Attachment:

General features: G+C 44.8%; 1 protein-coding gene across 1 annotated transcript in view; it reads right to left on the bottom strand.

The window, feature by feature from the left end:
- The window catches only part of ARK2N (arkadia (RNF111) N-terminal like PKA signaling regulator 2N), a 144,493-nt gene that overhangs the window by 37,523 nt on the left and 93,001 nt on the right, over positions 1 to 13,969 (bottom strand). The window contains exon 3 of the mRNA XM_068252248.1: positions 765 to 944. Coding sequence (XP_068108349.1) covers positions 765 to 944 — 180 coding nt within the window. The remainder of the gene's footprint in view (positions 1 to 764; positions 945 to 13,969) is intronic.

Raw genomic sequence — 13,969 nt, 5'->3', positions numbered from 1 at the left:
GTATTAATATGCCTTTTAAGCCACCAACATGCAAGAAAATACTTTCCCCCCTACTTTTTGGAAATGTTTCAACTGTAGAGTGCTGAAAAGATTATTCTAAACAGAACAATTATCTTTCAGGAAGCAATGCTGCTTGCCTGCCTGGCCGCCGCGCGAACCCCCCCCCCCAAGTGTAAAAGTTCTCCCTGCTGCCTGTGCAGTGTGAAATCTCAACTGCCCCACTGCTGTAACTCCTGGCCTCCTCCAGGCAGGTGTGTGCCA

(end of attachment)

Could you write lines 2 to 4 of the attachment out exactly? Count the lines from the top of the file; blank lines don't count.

The window, feature by feature from the left end:
- The window catches only part of ARK2N (arkadia (RNF111) N-terminal like PKA signaling regulator 2N), a 144,493-nt gene that overhangs the window by 37,523 nt on the left and 93,001 nt on the right, over positions 1 to 13,969 (bottom strand). The window contains exon 3 of the mRNA XM_068252248.1: positions 765 to 944. Coding sequence (XP_068108349.1) covers positions 765 to 944 — 180 coding nt within the window. The remainder of the gene's footprint in view (positions 1 to 764; positions 945 to 13,969) is intronic.

Raw genomic sequence — 13,969 nt, 5'->3', positions numbered from 1 at the left: